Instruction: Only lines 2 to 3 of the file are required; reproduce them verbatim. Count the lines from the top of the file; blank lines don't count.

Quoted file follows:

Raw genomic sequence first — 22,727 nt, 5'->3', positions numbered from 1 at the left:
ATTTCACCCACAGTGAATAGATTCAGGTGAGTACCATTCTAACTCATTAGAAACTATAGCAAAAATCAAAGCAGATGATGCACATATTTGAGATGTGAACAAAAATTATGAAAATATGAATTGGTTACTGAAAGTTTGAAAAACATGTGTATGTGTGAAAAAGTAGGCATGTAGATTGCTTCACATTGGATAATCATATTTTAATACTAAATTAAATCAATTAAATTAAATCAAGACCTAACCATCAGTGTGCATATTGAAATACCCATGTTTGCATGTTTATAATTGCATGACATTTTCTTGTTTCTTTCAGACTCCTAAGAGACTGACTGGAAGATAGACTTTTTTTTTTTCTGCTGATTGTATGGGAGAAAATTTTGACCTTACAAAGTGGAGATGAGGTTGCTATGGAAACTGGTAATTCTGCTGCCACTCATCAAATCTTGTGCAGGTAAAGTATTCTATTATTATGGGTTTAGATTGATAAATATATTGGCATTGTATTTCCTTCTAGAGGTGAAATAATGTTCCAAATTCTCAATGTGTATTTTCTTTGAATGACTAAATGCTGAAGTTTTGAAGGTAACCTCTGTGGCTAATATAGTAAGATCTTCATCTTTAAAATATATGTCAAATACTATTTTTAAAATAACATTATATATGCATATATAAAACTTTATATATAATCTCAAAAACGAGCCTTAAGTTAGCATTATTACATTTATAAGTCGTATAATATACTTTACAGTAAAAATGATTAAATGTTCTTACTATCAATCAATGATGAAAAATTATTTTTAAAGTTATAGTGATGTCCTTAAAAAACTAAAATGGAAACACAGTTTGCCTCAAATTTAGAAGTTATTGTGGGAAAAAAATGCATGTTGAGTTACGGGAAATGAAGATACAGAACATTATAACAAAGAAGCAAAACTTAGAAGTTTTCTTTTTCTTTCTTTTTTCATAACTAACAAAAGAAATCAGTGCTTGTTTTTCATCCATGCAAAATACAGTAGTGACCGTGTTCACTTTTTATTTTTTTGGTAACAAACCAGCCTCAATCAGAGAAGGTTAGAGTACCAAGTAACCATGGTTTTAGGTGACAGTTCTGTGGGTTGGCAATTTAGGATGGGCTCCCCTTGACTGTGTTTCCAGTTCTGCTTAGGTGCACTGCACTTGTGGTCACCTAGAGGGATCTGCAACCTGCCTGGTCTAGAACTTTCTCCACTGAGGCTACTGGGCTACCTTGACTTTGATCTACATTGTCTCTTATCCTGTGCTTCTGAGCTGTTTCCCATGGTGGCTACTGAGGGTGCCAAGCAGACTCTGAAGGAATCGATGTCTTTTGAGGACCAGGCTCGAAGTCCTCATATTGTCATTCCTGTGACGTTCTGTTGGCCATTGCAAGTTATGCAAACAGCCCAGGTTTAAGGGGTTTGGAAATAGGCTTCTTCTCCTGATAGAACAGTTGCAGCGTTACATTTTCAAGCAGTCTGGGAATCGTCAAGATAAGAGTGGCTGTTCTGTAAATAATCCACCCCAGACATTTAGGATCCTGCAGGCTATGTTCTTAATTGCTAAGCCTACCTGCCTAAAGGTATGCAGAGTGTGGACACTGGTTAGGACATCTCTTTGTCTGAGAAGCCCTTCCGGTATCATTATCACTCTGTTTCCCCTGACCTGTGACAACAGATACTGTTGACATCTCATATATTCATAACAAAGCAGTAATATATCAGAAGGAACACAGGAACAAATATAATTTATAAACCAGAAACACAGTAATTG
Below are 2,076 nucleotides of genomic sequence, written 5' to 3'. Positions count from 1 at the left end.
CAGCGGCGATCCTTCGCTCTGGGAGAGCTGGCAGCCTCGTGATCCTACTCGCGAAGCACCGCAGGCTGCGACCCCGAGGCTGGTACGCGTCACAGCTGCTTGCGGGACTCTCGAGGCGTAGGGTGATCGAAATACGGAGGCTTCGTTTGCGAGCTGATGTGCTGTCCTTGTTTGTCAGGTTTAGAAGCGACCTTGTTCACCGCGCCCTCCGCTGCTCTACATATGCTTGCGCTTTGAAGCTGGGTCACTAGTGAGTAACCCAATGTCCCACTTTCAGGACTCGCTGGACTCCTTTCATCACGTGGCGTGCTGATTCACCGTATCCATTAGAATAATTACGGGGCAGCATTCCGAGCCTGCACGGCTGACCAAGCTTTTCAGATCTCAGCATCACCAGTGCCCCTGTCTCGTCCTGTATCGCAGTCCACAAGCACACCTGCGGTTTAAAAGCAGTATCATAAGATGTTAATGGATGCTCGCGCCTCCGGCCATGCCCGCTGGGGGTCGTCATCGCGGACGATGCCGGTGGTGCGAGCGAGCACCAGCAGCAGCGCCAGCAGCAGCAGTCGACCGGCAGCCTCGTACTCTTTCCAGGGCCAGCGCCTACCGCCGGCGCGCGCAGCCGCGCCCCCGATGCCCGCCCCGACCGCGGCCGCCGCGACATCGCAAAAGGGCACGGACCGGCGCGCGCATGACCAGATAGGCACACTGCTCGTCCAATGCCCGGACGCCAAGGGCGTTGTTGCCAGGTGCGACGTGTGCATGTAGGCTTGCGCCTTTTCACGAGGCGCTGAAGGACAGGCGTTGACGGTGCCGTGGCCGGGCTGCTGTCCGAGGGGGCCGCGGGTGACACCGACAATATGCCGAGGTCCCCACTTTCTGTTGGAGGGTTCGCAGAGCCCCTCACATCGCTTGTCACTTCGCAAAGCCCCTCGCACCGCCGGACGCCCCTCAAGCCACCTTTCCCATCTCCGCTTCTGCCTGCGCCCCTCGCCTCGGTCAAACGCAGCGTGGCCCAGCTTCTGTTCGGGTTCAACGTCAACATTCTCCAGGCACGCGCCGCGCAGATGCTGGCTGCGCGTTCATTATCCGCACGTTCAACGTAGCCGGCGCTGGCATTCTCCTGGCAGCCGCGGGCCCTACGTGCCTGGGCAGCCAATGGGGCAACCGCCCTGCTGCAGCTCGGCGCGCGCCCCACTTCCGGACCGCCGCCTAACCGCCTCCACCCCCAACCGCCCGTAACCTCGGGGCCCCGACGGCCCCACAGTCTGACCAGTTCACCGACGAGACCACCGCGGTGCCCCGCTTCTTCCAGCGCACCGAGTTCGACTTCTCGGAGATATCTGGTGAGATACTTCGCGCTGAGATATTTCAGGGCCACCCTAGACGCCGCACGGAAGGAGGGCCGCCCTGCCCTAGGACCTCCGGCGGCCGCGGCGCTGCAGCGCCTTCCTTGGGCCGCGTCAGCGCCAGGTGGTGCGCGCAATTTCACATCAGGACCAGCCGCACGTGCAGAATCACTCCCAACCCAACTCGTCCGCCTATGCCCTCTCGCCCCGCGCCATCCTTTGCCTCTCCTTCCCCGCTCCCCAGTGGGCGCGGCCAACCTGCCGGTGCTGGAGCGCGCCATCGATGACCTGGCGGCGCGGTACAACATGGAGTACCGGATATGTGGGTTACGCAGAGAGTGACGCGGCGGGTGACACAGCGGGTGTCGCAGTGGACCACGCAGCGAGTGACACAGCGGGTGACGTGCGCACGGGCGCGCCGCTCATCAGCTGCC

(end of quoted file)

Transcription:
ATTTCACCCACAGTGAATAGATTCAGGTGAGTACCATTCTAACTCATTAGAAACTATAGCAAAAATCAAAGCAGATGATGCACATATTTGAGATGTGAACAAAAATTATGAAAATATGAATTGGTTACTGAAAGTTTGAAAAACATGTGTATGTGTGAAAAAGTAGGCATGTAGATTGCTTCACATTGGATAATCATATTTTAATACTAAATTAAATCAATTAAATTAAATCAAGACCTAACCATCAGTGTGCATATTGAAATACCCATGTTTGCATGTTTATAATTGCATGACATTTTCTTGTTTCTTTCAGACTCCTAAGAGACTGACTGGAAGATAGACTTTTTTTTTTTCTGCTGATTGTATGGGAGAAAATTTTGACCTTACAAAGTGGAGATGAGGTTGCTATGGAAACTGGTAATTCTGCTGCCACTCATCAAATCTTGTGCAGGTAAAGTATTCTATTATTATGGGTTTAGATTGATAAATATATTGGCATTGTATTTCCTTCTAGAGGTGAAATAATGTTCCAAATTCTCAATGTGTATTTTCTTTGAATGACTAAATGCTGAAGTTTTGAAGGTAACCTCTGTGGCTAATATAGTAAGATCTTCATCTTTAAAATATATGTCAAATACTATTTTTAAAATAACATTATATATGCATATATAAAACTTTATATATAATCTCAAAAACGAGCCTTAAGTTAGCATTATTACATTTATAAGTCGTATAATATACTTTACAGTAAAAATGATTAAATGTTCTTACTATCAATCAATGATGAAAAATTATTTTTAAAGTTATAGTGATGTCCTTAAAAAACTAAAATGGAAACACAGTTTGCCTCAAATTTAGAAGTTATTGTGGGAAAAAAATGCATGTTGAGTTACGGGAAATGAAGATACAGAACATTATAACAAAGAAGCAAAACTTAGAAGTTTTCTTTTTCTTTCTTTTTTCATAACTAACAAAAGAAATCAGTGCTTGTTTTTCATCCATGCAAAATACAGTAGTGACCGTGTTCACTTTTTATTTTTTTGGTAACAAACCAGCCTCAATCAGAGAAGGTTAGAGTACCAAGTAACCATGGTTTTAGGTGACAGTTCTGTGGGTTGGCAATTTAGGATGGGCTCCCCTTGACTGTGTTTCCAGTTCTGCTTAGGTGCACTGCACTTGTGGTCACCTAGAGGGATCTGCAACCTGCCTGGTCTAGAACTTTCTCCACTGAGGCTACTGGGCTACCTTGACTTTGATCTACATTGTCTCTTATCCTGTGCTTCTGAGCTGTTTCCCATGGTGGCTACTGAGGGTGCCAAGCAGACTCTGAAGGAATCGATGTCTTTTGAGGACCAGGCTCGAAGTCCTCATATTGTCATTCCTGTGACGTTCTGTTGGCCATTGCAAGTTATGCAAACAGCCCAGGTTTAAGGGGTTTGGAAATAGGCTTCTTCTCCTGATAGAACAGTTGCAGCGTTACATTTTCAAGCAGTCTGGGAATCGTCAAGATAAGAGTGGCTGTTCTGTAAATAATCCACCCCAGACATTTAGGATCCTGCAGGCTATGTTCTTAATTGCTAAGCCTACCTGCCTAAAGGTATGCAGAGTGTGGACACTGGTTAGGACATCTCTTTGTCTGAGAAGCCCTTCCGGTATCATTATCACTCTGTTTCCCCTGACCTGTGACAACAGATACTGTTGACATCTCATATATTCATAACAAAGCAGTAATATATCAGAAGGAACACAGGAACAAATATAATTTATAAACCAGAAACACAGTAATTG
Below are 2,076 nucleotides of genomic sequence, written 5' to 3'. Positions count from 1 at the left end.